29 Jun 2018 An Unforgettable Experience: My Internship in Singapore

I am currently undertaking a Bachelor’s degree in Biomedical Science at International Medical University (IMU). During this programme, I was given a freedom to choose my internship placement for a period of 2 – 3 months, starting from February 2018. That is when I stumbled upon Bioinformatics Institute (BII), Singapore.

BII was set up by the Agency for Science, Technology and Research (A*STAR) for more than a decade, and it is conceived as the computational biology research and postgraduate training institute as well as a national resource centre in bioinformatics within the Biomedical Research Council (BMRC) of A*STAR. Through both practical and theoretical approaches, BII seeks to illustrate the biomolecular mechanisms that underlie biological phenomena, and to develop computational methods to support various discovery processes. Through collaboration with the BMRC, A*STAR research institutes and multinational research and development (R&D) organisations, it has resulted in extensive exchange of scientific knowledge and interaction which will make Biopolis a significant biomedical research hub in Asia.

I am honoured to be able to work under the supervision of my principal investigator, Dr Prakash Arumugam from the Translational Research Division in BII. Dr Prakash once joined the renowned geneticist, Prof Kim Nasmyth’s laboratory as a postdoctoral fellow.

In Dr Prakash’s laboratory, various molecular biology techniques are applied to perform chemogenomic profiling in yeast. Both forward and reverse chemogenomics are used. A genome-wide screen is performed by determining fitness data of a defined library of bar-coded yeast mutants in the presence of a bioactive compound. We analyse novel compounds present in the A*STAR’s Natural Product Library (NPL) and bioactive compounds from collaborators. There are also some other collaborative experiments that I am not involved in.

Dr Prakash’s laboratory has established a significantly enhanced version of yeast two-hybrid (Y2H) assay. In this version of Y2H, the ABC transporter-related genes are eliminated, resulting in a yeast mutant that is highly permeable to small molecules. Besides a substantial increase in the sensitivity of the assay, it also demonstrated the relationship of each ABC transporter gene to the sensitivity of the assay. The findings on the binding interaction of p53-Mdm2 in vitro was also published, which might allow us to gain insight into the molecular mechanism of the regulatory effects on p53 by Mdm2.

As Sir David Lane, the chief scientist of A*STAR who discovered p53, one of the most important tumour suppressor genes, is interested in finding out the possible interaction of p73 in our enhanced version of Y2H assay, we decided take on this challenge, and hopefully it can unveil some crucial facts that can answer some of the most puzzling questions in oncology study.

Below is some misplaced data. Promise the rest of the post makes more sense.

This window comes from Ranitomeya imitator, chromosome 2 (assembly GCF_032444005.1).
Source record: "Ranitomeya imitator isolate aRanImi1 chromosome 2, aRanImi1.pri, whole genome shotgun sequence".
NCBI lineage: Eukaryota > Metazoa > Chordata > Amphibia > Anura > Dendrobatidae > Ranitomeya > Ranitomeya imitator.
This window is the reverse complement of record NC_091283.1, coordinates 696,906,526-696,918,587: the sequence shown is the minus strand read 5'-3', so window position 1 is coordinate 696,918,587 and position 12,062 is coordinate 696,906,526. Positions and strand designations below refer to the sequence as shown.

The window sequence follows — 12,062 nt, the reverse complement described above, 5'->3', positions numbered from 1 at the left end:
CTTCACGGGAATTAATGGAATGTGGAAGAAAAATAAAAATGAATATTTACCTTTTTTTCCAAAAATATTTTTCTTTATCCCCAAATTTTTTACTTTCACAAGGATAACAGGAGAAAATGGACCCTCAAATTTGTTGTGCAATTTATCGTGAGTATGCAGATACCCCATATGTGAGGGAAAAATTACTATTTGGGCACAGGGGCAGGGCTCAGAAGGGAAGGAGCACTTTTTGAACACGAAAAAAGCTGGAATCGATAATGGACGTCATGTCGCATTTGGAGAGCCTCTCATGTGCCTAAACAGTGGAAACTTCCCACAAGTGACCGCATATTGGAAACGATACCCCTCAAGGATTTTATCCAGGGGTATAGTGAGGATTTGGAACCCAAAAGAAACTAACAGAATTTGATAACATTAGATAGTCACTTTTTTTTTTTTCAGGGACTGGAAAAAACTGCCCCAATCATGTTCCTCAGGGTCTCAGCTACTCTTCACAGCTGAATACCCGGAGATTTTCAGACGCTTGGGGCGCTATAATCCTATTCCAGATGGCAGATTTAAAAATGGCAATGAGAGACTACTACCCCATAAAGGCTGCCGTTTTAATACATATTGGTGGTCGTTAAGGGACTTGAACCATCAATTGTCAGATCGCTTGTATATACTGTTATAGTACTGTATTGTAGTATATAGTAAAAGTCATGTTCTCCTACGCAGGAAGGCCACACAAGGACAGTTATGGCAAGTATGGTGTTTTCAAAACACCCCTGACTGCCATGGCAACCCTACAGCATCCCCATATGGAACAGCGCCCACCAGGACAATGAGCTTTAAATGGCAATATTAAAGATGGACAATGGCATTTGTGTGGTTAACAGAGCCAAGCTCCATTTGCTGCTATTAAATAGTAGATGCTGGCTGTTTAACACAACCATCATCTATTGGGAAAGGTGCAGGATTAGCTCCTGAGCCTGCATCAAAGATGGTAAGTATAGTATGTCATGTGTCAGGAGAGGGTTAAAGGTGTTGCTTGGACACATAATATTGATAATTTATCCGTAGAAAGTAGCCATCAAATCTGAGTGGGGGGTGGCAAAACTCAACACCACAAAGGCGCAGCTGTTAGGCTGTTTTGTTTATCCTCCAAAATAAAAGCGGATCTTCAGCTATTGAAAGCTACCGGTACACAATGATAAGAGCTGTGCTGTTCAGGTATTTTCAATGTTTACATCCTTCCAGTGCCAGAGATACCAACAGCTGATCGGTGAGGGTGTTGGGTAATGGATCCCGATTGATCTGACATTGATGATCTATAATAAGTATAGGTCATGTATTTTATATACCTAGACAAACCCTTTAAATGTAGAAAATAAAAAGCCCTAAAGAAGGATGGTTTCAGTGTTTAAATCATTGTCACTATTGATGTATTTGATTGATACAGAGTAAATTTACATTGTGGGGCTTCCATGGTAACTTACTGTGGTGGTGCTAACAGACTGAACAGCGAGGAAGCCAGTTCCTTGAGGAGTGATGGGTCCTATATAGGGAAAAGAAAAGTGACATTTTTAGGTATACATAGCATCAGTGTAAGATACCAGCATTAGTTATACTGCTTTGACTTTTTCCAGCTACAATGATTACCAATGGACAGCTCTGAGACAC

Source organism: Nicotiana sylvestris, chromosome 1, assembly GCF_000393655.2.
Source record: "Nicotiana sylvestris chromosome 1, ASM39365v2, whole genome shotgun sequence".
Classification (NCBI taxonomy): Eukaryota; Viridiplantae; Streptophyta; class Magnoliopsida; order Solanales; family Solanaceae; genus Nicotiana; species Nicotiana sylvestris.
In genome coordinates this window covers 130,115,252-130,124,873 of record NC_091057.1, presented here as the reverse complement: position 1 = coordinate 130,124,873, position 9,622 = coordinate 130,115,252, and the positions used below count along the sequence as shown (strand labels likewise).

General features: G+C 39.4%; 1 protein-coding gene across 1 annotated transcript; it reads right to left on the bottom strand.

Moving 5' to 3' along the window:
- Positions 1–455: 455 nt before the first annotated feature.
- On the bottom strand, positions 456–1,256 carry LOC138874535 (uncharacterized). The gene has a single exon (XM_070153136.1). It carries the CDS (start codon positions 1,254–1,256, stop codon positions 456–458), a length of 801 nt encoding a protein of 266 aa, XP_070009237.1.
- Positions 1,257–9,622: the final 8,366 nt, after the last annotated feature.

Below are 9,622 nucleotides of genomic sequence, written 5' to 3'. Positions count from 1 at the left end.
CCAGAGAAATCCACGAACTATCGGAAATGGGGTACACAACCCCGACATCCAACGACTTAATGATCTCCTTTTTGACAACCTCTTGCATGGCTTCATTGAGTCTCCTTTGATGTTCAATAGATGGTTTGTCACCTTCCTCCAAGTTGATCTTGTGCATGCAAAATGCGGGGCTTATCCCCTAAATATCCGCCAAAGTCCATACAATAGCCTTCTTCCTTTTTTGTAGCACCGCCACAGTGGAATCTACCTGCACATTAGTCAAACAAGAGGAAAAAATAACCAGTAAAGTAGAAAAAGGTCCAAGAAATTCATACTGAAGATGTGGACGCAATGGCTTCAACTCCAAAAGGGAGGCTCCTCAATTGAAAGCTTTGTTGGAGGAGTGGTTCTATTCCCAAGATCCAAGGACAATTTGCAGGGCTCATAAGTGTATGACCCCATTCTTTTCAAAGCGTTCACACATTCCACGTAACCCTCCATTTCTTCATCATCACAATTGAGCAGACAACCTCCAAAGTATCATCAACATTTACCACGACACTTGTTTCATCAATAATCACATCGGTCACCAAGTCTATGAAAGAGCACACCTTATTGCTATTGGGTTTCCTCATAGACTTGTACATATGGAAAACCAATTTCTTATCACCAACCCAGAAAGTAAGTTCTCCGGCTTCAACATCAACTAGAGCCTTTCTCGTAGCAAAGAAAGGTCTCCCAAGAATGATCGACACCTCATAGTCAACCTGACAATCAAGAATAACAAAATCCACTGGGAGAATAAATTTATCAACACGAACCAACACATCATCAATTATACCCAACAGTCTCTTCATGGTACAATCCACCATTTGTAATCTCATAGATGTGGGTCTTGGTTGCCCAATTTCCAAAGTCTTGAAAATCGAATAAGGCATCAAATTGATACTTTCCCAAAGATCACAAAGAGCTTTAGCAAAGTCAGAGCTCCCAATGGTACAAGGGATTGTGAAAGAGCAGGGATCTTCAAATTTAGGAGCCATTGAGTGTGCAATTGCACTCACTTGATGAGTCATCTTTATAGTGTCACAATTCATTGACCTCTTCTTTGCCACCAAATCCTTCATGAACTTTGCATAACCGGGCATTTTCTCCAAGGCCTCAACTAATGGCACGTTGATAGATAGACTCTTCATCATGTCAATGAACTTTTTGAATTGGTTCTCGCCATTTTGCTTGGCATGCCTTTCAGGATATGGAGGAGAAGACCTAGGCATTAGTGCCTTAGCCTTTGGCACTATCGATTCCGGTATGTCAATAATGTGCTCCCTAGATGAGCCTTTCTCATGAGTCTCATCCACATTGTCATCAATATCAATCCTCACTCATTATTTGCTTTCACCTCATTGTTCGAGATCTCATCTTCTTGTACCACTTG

It is very exciting to obtain a result that is relevant and possibly a ground-breaking discovery. However, as an intern, I have made some mistakes, especially in the first few weeks of the internship. I believe that the most valuable lessons are learnt from the mistakes that I have made. It was embarrassing, but it reinforced my knowledge through the strong impression made by every mistake. I even learned some recovery protocols that can come in handy in certain situations.

For the other techniques that I did not have the chance to practice them hands-on, I tried to ask more questions to clear my doubts. To become a team player, I had to work independently and interdependently to improve the productivity of the team. Instead of bombarding my senior researchers with tons of questions, I decided to find out the answers through literature as this will relieve the burden of my teammates and increase my learning capacity in a short time.

I was asked to handle multiple experiments at the same time, which is very different from what I had been doing at IMU where the practical sessions are thoroughly guided and simple. Other than time management, I think it is also important to understand the protocols to facilitate the execution of the experiments. To date, I am capable to do molecular cloning and immunoprecipitation simultaneously with precision.

In general, what has made this internship great is not solely about the cutting edge technology, it is also about the people around me, the learning-friendly environment, and my attitude towards learning. It was the thought-stimulating process that makes scientific research brilliant and interesting. I am grateful for this unforgettable experience.

I am blessed and fortunate to have enrolled into this Biomedical Science programme. The faculty members and lecturers are excellent and passionate in teaching. The education is not just limited to scientific knowledge, but it also includes some other elements such as ethical consideration, critical thinking skills, and current trend in healthcare to ensure a student’s holistic development. I am convinced that in order to transcend the current research output of IMU,  every research project handled by the students should be publication-oriented. Meanwhile, it is also necessary to carefully assess the value and the quality of each research experiment, with the final aim to benefit the scientific community and humankind.

Written by Yap Wei Sheng

29 Jun 2018|Biomedical Science, People, Programmes, Students|0 Comments

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